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About Energy

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    Audio Sophomaniac

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    San Leandro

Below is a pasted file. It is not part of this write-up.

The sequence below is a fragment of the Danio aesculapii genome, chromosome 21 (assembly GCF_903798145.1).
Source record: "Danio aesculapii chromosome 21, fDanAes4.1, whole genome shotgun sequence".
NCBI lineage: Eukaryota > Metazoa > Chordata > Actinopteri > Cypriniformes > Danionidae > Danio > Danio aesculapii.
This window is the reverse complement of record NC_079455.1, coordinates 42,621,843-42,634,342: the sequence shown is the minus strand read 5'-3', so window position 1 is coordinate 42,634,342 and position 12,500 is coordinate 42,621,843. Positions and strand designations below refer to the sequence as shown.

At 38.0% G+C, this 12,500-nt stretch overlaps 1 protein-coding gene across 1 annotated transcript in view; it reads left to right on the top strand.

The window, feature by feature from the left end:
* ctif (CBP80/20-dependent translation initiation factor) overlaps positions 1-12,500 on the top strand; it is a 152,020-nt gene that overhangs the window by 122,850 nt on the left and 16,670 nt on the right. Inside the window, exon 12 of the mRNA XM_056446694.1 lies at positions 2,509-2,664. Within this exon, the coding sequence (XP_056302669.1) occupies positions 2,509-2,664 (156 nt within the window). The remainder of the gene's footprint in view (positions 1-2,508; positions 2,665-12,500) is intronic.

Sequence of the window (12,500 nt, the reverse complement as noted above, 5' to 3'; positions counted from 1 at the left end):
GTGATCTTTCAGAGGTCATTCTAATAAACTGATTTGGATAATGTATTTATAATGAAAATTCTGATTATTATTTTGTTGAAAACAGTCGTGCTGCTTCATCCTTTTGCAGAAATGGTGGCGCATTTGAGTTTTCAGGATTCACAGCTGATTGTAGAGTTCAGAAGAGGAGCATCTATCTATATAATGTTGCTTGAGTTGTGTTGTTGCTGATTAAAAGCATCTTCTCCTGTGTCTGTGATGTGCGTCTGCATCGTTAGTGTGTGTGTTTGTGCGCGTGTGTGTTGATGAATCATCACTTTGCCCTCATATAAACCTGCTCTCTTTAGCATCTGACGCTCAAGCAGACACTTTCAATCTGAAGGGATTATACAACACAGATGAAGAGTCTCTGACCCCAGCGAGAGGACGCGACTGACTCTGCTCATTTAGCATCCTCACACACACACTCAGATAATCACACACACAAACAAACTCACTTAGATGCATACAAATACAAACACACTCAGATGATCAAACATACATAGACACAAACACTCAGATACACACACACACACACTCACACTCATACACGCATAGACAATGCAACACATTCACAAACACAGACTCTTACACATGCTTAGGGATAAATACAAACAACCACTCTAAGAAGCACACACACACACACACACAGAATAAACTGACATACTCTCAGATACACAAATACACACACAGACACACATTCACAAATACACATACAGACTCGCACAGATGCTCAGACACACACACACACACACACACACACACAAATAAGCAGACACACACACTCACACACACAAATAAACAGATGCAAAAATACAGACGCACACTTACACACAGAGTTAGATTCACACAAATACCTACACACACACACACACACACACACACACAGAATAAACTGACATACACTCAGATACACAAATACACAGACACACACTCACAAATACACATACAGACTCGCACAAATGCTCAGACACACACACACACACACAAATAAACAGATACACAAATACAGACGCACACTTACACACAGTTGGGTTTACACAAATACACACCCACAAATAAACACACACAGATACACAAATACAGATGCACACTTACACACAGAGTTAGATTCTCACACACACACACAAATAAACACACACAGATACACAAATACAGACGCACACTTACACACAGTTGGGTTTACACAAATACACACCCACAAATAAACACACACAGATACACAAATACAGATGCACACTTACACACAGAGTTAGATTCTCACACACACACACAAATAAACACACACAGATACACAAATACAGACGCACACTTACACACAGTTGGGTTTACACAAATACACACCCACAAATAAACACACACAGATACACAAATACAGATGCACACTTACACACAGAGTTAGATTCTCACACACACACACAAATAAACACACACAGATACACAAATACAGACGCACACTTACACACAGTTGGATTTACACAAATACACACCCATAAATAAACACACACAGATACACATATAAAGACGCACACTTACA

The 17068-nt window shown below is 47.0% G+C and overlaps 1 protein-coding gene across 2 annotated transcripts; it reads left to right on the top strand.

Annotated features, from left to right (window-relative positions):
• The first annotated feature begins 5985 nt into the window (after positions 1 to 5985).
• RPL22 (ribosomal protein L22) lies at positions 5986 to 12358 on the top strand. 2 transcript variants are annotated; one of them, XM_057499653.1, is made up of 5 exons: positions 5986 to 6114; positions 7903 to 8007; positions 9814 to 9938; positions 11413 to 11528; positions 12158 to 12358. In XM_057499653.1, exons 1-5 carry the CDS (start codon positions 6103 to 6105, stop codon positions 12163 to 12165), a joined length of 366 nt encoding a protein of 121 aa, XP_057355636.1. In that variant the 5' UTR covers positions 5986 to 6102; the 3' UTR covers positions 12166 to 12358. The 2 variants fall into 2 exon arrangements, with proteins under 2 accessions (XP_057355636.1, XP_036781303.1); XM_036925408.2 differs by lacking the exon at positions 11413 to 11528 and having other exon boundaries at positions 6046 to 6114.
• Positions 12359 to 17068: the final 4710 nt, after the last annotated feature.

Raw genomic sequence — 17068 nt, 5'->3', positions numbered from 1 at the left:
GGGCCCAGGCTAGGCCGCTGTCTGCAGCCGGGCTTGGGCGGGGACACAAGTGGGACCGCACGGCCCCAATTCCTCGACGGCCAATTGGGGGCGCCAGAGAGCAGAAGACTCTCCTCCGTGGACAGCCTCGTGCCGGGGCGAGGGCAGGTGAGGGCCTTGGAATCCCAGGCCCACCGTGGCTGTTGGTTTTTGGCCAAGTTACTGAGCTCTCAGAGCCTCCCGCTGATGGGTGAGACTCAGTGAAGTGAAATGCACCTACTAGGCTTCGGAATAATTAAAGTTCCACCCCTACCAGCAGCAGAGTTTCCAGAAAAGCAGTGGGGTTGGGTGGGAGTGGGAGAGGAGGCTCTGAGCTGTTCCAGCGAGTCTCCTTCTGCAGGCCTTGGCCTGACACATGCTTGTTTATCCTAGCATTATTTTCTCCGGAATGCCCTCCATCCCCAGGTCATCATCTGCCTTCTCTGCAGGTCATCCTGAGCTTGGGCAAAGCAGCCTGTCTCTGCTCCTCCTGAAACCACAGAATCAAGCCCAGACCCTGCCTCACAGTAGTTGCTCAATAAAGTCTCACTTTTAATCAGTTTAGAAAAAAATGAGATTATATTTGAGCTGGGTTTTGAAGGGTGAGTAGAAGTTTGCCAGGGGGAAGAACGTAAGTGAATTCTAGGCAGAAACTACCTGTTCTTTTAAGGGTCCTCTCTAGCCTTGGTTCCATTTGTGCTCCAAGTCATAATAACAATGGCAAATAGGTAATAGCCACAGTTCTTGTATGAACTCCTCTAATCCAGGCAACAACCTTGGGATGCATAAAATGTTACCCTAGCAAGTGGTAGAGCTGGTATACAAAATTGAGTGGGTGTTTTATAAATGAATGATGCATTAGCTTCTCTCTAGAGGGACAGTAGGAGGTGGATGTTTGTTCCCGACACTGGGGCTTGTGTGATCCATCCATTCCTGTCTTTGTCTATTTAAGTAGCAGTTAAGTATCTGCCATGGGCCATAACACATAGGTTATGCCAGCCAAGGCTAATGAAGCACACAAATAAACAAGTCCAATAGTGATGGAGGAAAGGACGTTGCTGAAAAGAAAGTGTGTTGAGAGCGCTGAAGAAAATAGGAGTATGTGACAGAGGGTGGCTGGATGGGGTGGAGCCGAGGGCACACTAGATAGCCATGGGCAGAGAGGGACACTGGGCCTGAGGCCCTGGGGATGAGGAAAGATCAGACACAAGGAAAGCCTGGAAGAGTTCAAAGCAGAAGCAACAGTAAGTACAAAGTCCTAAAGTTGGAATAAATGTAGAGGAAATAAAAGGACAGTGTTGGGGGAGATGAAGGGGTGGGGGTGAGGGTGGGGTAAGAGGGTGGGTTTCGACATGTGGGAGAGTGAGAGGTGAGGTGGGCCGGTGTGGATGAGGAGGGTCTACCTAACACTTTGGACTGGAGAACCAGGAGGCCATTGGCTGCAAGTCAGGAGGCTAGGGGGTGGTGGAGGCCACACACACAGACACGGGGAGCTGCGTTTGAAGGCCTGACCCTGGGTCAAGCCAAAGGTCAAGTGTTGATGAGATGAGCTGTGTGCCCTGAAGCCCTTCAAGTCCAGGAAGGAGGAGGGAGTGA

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  1. lol thanks for the compliment. I thought I'd use the word to be a little more sarcastic. 😄 The NUC7i7 with SR7 you have is already beyond good. I had the ASROCK iBOX-V1000 and although it did sound 7% or so better, it wasn't a significant jump. It mainly came from ECC, faster CPU/GPU, and 12V DC input hence less DC-DC conversion. There's not many places you can jump to right now unless you built your own endpoint as you would similarly to a server. But since I haven't exactly finished the build I cannot say if it sounds any better then the NUC method yet.. It could be worse. I first plan to boot it without any add-on cards to make it an even comparison. Seeing if the faster CPU makes a difference than the lower core count one. From there would I start adding in the JCAT's NET and USB card's one by one. In this hobby that consumes a plethora of money, the only way to make these purchases worthwhile is to confirm that it isn't placebo. The only way to do that is A/B each change one by one. A time consuming process.. 😔 I'm building another linear PSU of similar quality for the endpoint so I'll most likely create a public thread on how other people can build themselves one as well. It will be comprised of many different levels and options. Those who want to spend more to get more noise reduction can increase capacitance, inductance (for pi filter), boutique parts (iec, fuse, diodes, transformer, capacitor, connectors, wires, etc), or add another voltage regulator for dual regulation. I will break down the science on why each part is used for each area of the build and why it is superior. I'll also be introducing a new method of grounding that people on here hasn't used yet called Hybrid Grounding along with an infusion of John Swensen Shielding Guideline added to the mix that I call Hybrid Grounding JSSG 360°+. It utilizes a 3-Pin XLR connector as the DC connector. High frequency noise that is picked up by the shield is discharged to the shell of the connector. It's a slightly more advanced method of JSSG but can only be applied with a certain connector. Last but not least, I will share a personal compendium that details every thought out part of an audiophile system. Even from the minute the power cable leaves the circuit breaker to upon it's arrival at the audio room and how things should be optimally connected. To give some examples...why star grounding copper rods spaced 20FT away is recommended, why 3-phase power circuit breakers are worthwhile, why using a 8-10AWG magnet wire pushed through PTFE tubing and twisted tightly counterclockwise as a powerline cable is better than Romex, how to properly use a ferrite core for audio by picking out the right mix to block high frequency EMI, how to improve a ferrite core by cutting a gap into it to reduce saturation, utilizing MuMetal sheet or iron foil to redirect an isolation transformers magnetic field, how to build a music server and power supply, or which boutique part really matters. The list goes on... I only named like a few out of 100. There will be a table of contents that will explain it all. I plan to put it on a PDF.